I will say that, at least in our area, people are embarrassed when she tells them she is their grandmother.

      If your comment is meant in jest, please ignore my post.

    3. WheresOurTeddy

      I’d say ‘there’s always one of you’ but the problem is, there’s a lot more than one of you.

      Your comment is textbook white privilege. Probably don’t care about all your emails and texts being scooped up either. Were you telling people “The Surge is working!” in 2005?

      Educate yourself.

    4. James T. Cricket

      Yes, agree with these replies.

      Most people don’t realise (or refuse to see) what is happening. The trend, here in Australia or the US and elsewhere is to make sure that being stopped by the police is itself a serious penalty.

      The police are being empowered to stop, deliver judgement, pass sentence and impose the punishment–right on the roadside or street: impounding cars, stealing watches, confiscating cash or whatever else they want to do next. No trial, no defence, no argument. In Australia, if you argue/disagree, you’re likely to be arrested for obstruction or hindering police, in the US, probably shot in the face.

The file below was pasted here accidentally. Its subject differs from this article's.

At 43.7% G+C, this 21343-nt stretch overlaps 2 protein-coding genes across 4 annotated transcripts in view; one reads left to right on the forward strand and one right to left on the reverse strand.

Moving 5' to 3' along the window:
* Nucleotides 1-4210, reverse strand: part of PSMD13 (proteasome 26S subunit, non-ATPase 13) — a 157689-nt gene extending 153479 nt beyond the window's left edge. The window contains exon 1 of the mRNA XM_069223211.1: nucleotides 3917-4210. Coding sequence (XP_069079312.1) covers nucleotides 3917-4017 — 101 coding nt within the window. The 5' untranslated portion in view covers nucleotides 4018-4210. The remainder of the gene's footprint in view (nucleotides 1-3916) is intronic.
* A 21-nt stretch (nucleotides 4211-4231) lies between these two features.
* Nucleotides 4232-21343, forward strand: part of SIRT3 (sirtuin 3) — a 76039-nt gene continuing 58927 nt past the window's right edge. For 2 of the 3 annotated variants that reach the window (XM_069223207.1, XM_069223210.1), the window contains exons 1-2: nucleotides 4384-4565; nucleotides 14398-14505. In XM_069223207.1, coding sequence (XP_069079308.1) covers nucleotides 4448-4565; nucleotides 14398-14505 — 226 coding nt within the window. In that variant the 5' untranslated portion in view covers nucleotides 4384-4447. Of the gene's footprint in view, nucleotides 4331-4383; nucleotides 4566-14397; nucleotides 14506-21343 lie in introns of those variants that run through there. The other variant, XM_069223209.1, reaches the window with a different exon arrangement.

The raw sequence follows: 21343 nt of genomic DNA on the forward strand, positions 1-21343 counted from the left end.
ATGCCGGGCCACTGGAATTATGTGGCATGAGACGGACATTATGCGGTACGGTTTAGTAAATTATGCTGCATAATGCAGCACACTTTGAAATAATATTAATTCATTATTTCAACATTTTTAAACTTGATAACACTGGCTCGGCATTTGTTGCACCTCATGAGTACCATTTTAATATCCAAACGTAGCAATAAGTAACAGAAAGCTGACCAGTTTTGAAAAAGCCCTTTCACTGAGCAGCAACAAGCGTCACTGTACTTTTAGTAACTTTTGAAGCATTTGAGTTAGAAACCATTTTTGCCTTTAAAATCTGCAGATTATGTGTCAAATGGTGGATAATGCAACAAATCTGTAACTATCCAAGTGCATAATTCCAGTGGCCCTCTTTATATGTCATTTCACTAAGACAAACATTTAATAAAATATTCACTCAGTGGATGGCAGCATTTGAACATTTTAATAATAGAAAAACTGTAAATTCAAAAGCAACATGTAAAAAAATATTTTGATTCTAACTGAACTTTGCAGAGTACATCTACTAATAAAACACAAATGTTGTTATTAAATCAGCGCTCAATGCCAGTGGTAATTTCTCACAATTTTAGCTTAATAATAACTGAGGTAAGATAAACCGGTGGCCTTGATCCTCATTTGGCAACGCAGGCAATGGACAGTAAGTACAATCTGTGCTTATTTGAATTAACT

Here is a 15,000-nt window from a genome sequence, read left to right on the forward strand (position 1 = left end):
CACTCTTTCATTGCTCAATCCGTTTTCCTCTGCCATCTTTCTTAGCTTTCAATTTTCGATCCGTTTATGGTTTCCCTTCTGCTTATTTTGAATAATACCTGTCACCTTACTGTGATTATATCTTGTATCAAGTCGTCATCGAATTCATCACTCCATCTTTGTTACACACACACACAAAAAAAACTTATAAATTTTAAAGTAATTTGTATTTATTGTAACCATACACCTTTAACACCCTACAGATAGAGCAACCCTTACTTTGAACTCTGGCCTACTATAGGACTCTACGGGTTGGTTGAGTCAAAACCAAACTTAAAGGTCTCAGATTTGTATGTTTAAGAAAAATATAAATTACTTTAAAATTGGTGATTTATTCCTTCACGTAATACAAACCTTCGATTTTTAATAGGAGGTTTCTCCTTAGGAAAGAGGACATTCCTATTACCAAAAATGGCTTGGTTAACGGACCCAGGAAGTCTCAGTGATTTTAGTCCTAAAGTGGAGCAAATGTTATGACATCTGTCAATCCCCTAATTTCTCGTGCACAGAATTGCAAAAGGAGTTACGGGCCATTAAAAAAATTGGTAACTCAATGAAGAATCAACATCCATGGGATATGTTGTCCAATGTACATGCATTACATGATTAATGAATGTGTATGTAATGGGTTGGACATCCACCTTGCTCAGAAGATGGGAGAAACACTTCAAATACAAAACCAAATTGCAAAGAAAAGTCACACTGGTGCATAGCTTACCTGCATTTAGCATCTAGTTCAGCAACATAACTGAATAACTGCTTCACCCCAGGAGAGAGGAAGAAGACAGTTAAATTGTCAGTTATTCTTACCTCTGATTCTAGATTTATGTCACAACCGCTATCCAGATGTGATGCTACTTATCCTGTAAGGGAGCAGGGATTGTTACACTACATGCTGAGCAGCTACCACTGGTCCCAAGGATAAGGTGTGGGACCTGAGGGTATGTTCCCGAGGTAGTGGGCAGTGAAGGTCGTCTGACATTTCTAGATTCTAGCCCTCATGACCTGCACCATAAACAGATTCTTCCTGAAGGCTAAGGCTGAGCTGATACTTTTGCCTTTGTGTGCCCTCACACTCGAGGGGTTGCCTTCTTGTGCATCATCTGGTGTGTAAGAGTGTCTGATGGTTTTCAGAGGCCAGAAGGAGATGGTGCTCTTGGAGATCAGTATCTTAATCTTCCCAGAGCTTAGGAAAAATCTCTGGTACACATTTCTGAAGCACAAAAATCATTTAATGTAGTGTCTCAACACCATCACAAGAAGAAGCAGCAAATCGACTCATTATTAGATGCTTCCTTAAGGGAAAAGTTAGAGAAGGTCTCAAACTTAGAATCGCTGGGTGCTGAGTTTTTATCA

Naturally, these penalties are applied to those who do not have whitish skin, are of poor appearance (as judged by others) or look in some other way the police disapprove of. The burden is on the ordinary citizen to provide excuses for his watch, his wallet, car, clothes, to provide an excuse for his being there, from the officially-approved list of excuses.

      A better way to produce division, increase resentment and suspicion, to harm general relations among people, to kill cooperation with police, to turn people and their government into an ‘us and them’ situation instead of democracy, no one has yet thought of.

      Police are being given the wrong idea about their role in society.

  9. JBird

    Yes, the police have been legally allowed to seize your stuff using civil asset forfeiture in the “War on Drugs” for something like twenty years on the basis of “because we can.” I think it has gone on so long because too many Americans cannot believe it is legal and that it is common.

    1. Arizona Slim

      Yours Truly has a different take.

      Back in 2000, I got ripped off on eBay. Happened after I lost an auction for shrink wrapped software. Someone who wasn’t the seller e-mailed me to say that she had the same software, and would I like to buy it?

      Answer: Yes.